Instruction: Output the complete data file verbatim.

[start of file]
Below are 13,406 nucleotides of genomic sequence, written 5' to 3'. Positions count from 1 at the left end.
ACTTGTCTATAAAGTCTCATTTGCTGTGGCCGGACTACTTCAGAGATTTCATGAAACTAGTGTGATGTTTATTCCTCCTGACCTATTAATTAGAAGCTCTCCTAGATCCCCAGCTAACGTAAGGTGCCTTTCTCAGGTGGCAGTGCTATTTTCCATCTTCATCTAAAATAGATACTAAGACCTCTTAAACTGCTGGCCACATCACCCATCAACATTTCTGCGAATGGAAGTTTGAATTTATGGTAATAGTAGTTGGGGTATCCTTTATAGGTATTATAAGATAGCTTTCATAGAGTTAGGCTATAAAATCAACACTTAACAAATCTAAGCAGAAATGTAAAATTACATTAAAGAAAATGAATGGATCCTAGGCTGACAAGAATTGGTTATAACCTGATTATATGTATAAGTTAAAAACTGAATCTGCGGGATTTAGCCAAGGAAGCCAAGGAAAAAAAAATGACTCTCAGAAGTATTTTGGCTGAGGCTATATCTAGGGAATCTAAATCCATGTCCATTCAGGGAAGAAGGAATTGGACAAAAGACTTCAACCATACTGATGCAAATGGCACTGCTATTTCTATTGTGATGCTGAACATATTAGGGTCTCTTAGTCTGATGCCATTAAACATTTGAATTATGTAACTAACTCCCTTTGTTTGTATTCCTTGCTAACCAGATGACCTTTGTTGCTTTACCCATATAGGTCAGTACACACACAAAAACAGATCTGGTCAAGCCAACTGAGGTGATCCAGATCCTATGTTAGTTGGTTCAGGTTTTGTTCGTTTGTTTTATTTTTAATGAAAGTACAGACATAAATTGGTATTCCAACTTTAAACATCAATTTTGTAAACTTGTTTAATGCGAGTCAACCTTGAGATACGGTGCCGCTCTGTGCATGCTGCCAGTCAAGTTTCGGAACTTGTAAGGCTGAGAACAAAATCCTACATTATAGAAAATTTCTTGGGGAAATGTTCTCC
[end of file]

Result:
Below are 13,406 nucleotides of genomic sequence, written 5' to 3'. Positions count from 1 at the left end.
ACTTGTCTATAAAGTCTCATTTGCTGTGGCCGGACTACTTCAGAGATTTCATGAAACTAGTGTGATGTTTATTCCTCCTGACCTATTAATTAGAAGCTCTCCTAGATCCCCAGCTAACGTAAGGTGCCTTTCTCAGGTGGCAGTGCTATTTTCCATCTTCATCTAAAATAGATACTAAGACCTCTTAAACTGCTGGCCACATCACCCATCAACATTTCTGCGAATGGAAGTTTGAATTTATGGTAATAGTAGTTGGGGTATCCTTTATAGGTATTATAAGATAGCTTTCATAGAGTTAGGCTATAAAATCAACACTTAACAAATCTAAGCAGAAATGTAAAATTACATTAAAGAAAATGAATGGATCCTAGGCTGACAAGAATTGGTTATAACCTGATTATATGTATAAGTTAAAAACTGAATCTGCGGGATTTAGCCAAGGAAGCCAAGGAAAAAAAAATGACTCTCAGAAGTATTTTGGCTGAGGCTATATCTAGGGAATCTAAATCCATGTCCATTCAGGGAAGAAGGAATTGGACAAAAGACTTCAACCATACTGATGCAAATGGCACTGCTATTTCTATTGTGATGCTGAACATATTAGGGTCTCTTAGTCTGATGCCATTAAACATTTGAATTATGTAACTAACTCCCTTTGTTTGTATTCCTTGCTAACCAGATGACCTTTGTTGCTTTACCCATATAGGTCAGTACACACACAAAAACAGATCTGGTCAAGCCAACTGAGGTGATCCAGATCCTATGTTAGTTGGTTCAGGTTTTGTTCGTTTGTTTTATTTTTAATGAAAGTACAGACATAAATTGGTATTCCAACTTTAAACATCAATTTTGTAAACTTGTTTAATGCGAGTCAACCTTGAGATACGGTGCCGCTCTGTGCATGCTGCCAGTCAAGTTTCGGAACTTGTAAGGCTGAGAACAAAATCCTACATTATAGAAAATTTCTTGGGGAAATGTTCTCC